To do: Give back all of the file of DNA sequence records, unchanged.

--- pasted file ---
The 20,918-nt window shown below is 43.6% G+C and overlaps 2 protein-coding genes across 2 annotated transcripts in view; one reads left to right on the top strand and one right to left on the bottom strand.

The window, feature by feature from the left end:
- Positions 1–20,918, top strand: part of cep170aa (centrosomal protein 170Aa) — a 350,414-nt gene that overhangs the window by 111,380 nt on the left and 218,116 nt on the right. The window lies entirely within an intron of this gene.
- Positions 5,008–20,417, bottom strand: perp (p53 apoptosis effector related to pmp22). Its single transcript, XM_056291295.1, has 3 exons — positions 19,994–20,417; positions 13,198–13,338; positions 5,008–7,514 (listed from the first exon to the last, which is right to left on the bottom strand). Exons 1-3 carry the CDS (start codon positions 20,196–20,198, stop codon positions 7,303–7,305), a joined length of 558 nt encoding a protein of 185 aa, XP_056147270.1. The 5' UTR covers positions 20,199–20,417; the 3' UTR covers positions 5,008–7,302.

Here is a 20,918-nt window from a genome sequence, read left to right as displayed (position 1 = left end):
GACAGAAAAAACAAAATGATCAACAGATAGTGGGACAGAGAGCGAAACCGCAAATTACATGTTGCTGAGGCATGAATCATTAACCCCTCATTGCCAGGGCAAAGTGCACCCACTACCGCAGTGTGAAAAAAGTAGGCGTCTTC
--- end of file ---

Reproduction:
The 20,918-nt window shown below is 43.6% G+C and overlaps 2 protein-coding genes across 2 annotated transcripts in view; one reads left to right on the top strand and one right to left on the bottom strand.

The window, feature by feature from the left end:
- Positions 1–20,918, top strand: part of cep170aa (centrosomal protein 170Aa) — a 350,414-nt gene that overhangs the window by 111,380 nt on the left and 218,116 nt on the right. The window lies entirely within an intron of this gene.
- Positions 5,008–20,417, bottom strand: perp (p53 apoptosis effector related to pmp22). Its single transcript, XM_056291295.1, has 3 exons — positions 19,994–20,417; positions 13,198–13,338; positions 5,008–7,514 (listed from the first exon to the last, which is right to left on the bottom strand). Exons 1-3 carry the CDS (start codon positions 20,196–20,198, stop codon positions 7,303–7,305), a joined length of 558 nt encoding a protein of 185 aa, XP_056147270.1. The 5' UTR covers positions 20,199–20,417; the 3' UTR covers positions 5,008–7,302.

Here is a 20,918-nt window from a genome sequence, read left to right as displayed (position 1 = left end):
GACAGAAAAAACAAAATGATCAACAGATAGTGGGACAGAGAGCGAAACCGCAAATTACATGTTGCTGAGGCATGAATCATTAACCCCTCATTGCCAGGGCAAAGTGCACCCACTACCGCAGTGTGAAAAAAGTAGGCGTCTTC